Peter could have wallowed in self pity for the rest of his life (shamefully he had denied Jesus three times),

but His loving Lord Jesus pointed him forward, telling him three times - - “Feed My Sheep.”

Having said this, I also know that sweet memories are a gift from God.

This gift of memory helps to sustain us in our days of sorrow and sadness. 

It is my belief that sweet memories contain a healing element - - they are truly cathartic.

In one of David’s psalms (Ps.56:8), David finds great comfort in the realization that

(God) has taken account of my wanderings; (He) had put my tears in His bottle.

My sorrows, Are they not in Thy book (of remembrance)?

In the early 1800’s, William Wordsworth wrote a poem reflecting on the past days of his younger years.

Turn wheresoe’er I may,  By night or day,  The things which I have seen I now can see no more.

The sunshine is a glorious birth;  But yet I know, where’er I go,  That there has pass’d away a glory from the earth

What though the radiance which was once so bright   Be now for ever taken from my sight,

Though nothing can bring back the hour of splendor in the grass, of glory in the flower;

We will grieve not, rather find strength in what remains behind.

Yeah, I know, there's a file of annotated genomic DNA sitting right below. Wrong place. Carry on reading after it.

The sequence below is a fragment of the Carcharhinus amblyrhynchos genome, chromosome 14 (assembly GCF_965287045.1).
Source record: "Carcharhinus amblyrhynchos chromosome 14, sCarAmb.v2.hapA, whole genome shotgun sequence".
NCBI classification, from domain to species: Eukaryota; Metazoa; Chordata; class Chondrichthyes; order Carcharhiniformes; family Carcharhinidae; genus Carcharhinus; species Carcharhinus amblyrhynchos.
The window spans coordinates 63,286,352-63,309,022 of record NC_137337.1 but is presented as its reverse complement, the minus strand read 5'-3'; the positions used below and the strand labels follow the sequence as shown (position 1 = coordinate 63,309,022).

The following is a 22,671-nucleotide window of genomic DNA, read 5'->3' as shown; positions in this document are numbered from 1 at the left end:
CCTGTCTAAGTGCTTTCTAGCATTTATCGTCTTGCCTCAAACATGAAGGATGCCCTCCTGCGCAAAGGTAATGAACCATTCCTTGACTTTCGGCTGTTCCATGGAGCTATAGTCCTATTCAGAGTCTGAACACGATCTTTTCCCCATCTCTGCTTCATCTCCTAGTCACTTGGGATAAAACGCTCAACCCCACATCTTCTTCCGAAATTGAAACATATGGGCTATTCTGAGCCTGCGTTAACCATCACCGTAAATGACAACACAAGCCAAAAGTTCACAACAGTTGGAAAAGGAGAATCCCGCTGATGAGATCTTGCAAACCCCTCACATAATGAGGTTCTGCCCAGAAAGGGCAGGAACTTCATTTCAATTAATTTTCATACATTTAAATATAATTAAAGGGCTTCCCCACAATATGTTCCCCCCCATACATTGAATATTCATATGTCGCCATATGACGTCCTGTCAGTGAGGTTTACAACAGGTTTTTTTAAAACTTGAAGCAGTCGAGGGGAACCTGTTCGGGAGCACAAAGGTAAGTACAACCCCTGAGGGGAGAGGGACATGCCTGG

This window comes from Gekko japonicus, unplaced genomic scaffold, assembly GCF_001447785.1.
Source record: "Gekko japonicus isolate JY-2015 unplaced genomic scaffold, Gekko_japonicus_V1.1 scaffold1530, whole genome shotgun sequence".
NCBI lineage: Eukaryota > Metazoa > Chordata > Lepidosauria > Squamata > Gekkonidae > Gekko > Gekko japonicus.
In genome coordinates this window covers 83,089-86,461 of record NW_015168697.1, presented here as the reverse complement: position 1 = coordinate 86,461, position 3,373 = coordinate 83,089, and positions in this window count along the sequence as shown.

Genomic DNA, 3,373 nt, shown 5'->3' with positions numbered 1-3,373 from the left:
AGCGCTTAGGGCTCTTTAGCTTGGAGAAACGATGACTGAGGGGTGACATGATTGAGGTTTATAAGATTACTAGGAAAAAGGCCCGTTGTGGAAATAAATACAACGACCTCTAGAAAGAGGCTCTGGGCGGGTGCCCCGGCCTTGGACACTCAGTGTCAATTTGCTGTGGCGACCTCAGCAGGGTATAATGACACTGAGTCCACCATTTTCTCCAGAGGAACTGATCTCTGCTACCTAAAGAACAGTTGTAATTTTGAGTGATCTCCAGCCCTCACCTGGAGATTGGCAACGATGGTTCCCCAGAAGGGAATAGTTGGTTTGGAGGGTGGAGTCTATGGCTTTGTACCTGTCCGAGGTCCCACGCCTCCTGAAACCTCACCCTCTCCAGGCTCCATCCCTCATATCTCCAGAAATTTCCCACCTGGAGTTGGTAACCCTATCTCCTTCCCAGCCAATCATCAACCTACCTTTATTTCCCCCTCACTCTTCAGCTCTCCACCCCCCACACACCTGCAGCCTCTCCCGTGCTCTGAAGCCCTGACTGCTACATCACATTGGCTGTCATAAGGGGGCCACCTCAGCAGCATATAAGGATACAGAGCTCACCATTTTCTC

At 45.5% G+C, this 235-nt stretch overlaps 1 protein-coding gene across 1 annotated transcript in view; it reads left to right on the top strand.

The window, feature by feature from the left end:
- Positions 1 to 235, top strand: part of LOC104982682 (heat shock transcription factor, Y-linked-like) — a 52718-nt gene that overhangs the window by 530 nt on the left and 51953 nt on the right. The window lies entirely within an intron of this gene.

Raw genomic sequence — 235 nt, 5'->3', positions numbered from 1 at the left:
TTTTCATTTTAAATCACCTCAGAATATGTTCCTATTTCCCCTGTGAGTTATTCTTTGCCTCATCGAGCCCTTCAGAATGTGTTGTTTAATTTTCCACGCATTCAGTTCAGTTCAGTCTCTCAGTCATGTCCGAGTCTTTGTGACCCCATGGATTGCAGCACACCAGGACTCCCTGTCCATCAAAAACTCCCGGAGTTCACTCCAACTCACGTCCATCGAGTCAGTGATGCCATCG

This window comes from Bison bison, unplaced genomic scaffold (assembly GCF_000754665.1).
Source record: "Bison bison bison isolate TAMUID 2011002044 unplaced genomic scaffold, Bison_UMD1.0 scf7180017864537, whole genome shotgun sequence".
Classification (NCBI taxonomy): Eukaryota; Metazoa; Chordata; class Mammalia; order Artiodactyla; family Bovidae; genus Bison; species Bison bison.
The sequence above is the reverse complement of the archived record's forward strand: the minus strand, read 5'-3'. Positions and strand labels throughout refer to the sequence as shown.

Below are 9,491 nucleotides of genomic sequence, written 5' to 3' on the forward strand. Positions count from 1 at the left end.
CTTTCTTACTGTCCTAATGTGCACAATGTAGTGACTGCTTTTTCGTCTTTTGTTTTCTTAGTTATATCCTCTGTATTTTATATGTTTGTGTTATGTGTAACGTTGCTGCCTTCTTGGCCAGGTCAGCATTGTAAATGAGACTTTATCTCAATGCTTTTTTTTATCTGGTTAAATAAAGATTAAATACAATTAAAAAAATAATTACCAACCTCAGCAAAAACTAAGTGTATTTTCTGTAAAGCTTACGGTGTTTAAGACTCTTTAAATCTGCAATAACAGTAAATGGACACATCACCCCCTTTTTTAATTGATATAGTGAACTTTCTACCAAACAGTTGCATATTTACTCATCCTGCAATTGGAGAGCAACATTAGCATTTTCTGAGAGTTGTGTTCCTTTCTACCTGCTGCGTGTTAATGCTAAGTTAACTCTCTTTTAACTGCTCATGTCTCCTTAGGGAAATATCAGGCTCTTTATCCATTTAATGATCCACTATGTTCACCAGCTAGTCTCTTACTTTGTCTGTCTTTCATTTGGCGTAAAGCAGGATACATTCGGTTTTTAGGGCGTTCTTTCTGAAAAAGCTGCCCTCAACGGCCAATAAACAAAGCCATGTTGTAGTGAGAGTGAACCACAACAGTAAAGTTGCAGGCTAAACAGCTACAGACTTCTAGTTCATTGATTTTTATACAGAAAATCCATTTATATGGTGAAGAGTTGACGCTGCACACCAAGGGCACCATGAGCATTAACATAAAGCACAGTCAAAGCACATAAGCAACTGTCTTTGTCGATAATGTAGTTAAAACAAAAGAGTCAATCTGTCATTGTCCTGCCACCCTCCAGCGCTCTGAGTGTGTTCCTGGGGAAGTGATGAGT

Regarding Mark, we all have many good memories.

Perhaps of events here at church…of a Lads-to-Leaders excursion…of summer youth camp…private & personal events.

For me, camp will never be quite the same.  For 28 consecutive summers Mark had been a mainstay and workhorse.

But, whether it is camp or life in the church in general, we must allow our sweet memories of Mark to spur us onward.


To leverage strength for the future when things seem so bleak and we feel so weak, we must look heavenward.

One again we turn to the psalms of David.  With poetic beauty, David gives us direction (Ps.121) - -

I will lift up my eyes to the mountains; From whence shall my help come?

My help comes the Lord, who made heaven and earth…He who keeps you will not slumber…

The Lord is your keeper…The Lord will guard your going out and your coming in from this time forth and forever.

Such tragedies as the one we have faced this past week, remind us of two things.

  1. Our life is but a vapor that appears for a little while and then vanishes away (Js.4:14).

There is a sense of fragility that accompanies even the strongest among us.

In the words of Moses from Ps.90:10 / soon it is gone and we fly away.

Dylan Wood lost his beloved Boyscout Troop Master just recently.  In the twinkling of an eye he was gone.

In the late morning of August 19, Mark was fully alive.  By early afternoon he had stepped into eternity with God.

  1. Secondly, we are reminded that God is sovereign and that none of us are really ever in full control.

When tragedy strikes we must not get hung up on the “why?”,

And we must not get bogged down in the analytics of theodicy (where is God when calamity breaks in?).

Rather than dwelling on the question:  where did it come from?, which so often is unprofitable and incomprehensible,

let us exert our energy and exercise our faith by focusing on a far better question:  where will this lead us?.